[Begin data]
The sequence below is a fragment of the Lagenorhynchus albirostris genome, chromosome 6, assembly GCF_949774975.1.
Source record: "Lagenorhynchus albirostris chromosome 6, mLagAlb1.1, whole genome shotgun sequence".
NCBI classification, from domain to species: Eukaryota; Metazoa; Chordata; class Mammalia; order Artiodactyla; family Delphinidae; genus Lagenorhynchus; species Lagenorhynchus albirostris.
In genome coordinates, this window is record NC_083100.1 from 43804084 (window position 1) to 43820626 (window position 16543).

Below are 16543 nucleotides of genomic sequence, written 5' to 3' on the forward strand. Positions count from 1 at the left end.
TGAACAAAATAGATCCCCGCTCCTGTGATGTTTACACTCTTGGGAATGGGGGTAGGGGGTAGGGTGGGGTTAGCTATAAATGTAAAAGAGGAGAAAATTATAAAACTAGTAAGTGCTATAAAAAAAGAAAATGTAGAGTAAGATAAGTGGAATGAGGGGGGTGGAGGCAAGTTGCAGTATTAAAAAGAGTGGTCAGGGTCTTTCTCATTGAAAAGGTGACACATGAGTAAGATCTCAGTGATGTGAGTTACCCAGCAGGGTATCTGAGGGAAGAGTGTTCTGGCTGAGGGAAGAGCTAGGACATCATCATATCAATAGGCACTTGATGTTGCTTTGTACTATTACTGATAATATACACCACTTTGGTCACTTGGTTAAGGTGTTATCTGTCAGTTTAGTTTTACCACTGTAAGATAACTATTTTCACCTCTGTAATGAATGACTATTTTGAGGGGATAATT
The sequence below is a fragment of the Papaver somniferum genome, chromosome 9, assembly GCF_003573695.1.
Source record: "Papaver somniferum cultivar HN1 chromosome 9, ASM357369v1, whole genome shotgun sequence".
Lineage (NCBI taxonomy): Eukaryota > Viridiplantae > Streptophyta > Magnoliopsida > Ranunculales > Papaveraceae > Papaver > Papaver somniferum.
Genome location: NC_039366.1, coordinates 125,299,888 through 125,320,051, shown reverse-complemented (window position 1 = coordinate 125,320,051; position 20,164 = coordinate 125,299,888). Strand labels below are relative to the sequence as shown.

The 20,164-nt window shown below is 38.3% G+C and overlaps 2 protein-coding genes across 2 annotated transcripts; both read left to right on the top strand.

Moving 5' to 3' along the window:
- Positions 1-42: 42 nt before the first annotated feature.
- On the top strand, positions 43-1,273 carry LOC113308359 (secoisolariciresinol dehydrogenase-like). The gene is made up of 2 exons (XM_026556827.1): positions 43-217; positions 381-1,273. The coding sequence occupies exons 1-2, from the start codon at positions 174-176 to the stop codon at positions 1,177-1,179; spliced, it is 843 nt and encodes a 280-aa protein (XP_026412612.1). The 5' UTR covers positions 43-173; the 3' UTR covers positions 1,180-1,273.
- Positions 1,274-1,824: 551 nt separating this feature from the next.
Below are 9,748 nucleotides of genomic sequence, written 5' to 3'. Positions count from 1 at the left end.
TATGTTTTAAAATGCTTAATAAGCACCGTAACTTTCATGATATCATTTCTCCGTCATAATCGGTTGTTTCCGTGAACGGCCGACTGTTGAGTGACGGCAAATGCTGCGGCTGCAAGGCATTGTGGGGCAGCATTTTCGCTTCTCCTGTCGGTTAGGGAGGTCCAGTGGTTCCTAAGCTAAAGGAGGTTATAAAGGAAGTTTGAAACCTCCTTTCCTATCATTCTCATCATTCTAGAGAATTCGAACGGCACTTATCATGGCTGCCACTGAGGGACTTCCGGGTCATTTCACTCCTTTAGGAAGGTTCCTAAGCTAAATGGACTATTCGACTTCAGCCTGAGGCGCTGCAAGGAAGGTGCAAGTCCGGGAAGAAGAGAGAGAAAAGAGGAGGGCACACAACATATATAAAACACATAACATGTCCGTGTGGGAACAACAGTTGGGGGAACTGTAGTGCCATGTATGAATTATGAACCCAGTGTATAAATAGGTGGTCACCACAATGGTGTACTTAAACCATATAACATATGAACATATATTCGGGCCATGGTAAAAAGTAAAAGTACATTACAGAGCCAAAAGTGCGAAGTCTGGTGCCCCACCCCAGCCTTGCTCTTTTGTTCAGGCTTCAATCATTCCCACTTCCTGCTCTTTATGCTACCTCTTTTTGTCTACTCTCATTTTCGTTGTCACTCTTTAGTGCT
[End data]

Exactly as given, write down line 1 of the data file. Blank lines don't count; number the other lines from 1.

The sequence below is a fragment of the Lagenorhynchus albirostris genome, chromosome 6, assembly GCF_949774975.1.